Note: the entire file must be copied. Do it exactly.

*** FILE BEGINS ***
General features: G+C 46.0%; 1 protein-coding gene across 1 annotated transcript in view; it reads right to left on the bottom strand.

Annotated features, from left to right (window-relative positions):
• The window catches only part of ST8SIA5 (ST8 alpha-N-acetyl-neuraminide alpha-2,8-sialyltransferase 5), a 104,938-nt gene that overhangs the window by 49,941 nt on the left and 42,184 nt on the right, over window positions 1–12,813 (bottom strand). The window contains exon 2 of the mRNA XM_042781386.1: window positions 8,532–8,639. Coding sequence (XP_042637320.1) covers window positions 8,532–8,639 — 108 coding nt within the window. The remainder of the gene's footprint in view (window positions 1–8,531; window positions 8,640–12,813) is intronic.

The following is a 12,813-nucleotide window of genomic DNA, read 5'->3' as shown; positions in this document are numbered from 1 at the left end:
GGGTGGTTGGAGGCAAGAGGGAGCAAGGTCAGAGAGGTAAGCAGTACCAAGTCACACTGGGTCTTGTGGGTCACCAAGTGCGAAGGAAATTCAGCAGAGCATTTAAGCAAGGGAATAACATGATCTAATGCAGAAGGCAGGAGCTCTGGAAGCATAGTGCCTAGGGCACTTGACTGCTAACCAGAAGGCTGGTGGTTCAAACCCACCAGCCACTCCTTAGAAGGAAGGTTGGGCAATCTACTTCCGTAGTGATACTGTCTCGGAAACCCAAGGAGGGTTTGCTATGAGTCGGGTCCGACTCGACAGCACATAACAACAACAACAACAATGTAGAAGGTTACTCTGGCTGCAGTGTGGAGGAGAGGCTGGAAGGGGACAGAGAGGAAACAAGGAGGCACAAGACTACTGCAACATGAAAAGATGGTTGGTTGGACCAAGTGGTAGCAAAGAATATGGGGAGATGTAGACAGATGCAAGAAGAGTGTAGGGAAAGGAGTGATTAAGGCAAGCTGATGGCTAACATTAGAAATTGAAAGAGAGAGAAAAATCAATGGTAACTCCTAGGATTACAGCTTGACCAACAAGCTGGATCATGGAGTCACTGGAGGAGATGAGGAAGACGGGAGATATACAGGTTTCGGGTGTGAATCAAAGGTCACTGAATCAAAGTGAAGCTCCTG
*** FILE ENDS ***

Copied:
General features: G+C 46.0%; 1 protein-coding gene across 1 annotated transcript in view; it reads right to left on the bottom strand.

Annotated features, from left to right (window-relative positions):
• The window catches only part of ST8SIA5 (ST8 alpha-N-acetyl-neuraminide alpha-2,8-sialyltransferase 5), a 104,938-nt gene that overhangs the window by 49,941 nt on the left and 42,184 nt on the right, over window positions 1–12,813 (bottom strand). The window contains exon 2 of the mRNA XM_042781386.1: window positions 8,532–8,639. Coding sequence (XP_042637320.1) covers window positions 8,532–8,639 — 108 coding nt within the window. The remainder of the gene's footprint in view (window positions 1–8,531; window positions 8,640–12,813) is intronic.

The following is a 12,813-nucleotide window of genomic DNA, read 5'->3' as shown; positions in this document are numbered from 1 at the left end:
GGGTGGTTGGAGGCAAGAGGGAGCAAGGTCAGAGAGGTAAGCAGTACCAAGTCACACTGGGTCTTGTGGGTCACCAAGTGCGAAGGAAATTCAGCAGAGCATTTAAGCAAGGGAATAACATGATCTAATGCAGAAGGCAGGAGCTCTGGAAGCATAGTGCCTAGGGCACTTGACTGCTAACCAGAAGGCTGGTGGTTCAAACCCACCAGCCACTCCTTAGAAGGAAGGTTGGGCAATCTACTTCCGTAGTGATACTGTCTCGGAAACCCAAGGAGGGTTTGCTATGAGTCGGGTCCGACTCGACAGCACATAACAACAACAACAACAATGTAGAAGGTTACTCTGGCTGCAGTGTGGAGGAGAGGCTGGAAGGGGACAGAGAGGAAACAAGGAGGCACAAGACTACTGCAACATGAAAAGATGGTTGGTTGGACCAAGTGGTAGCAAAGAATATGGGGAGATGTAGACAGATGCAAGAAGAGTGTAGGGAAAGGAGTGATTAAGGCAAGCTGATGGCTAACATTAGAAATTGAAAGAGAGAGAAAAATCAATGGTAACTCCTAGGATTACAGCTTGACCAACAAGCTGGATCATGGAGTCACTGGAGGAGATGAGGAAGACGGGAGATATACAGGTTTCGGGTGTGAATCAAAGGTCACTGAATCAAAGTGAAGCTCCTG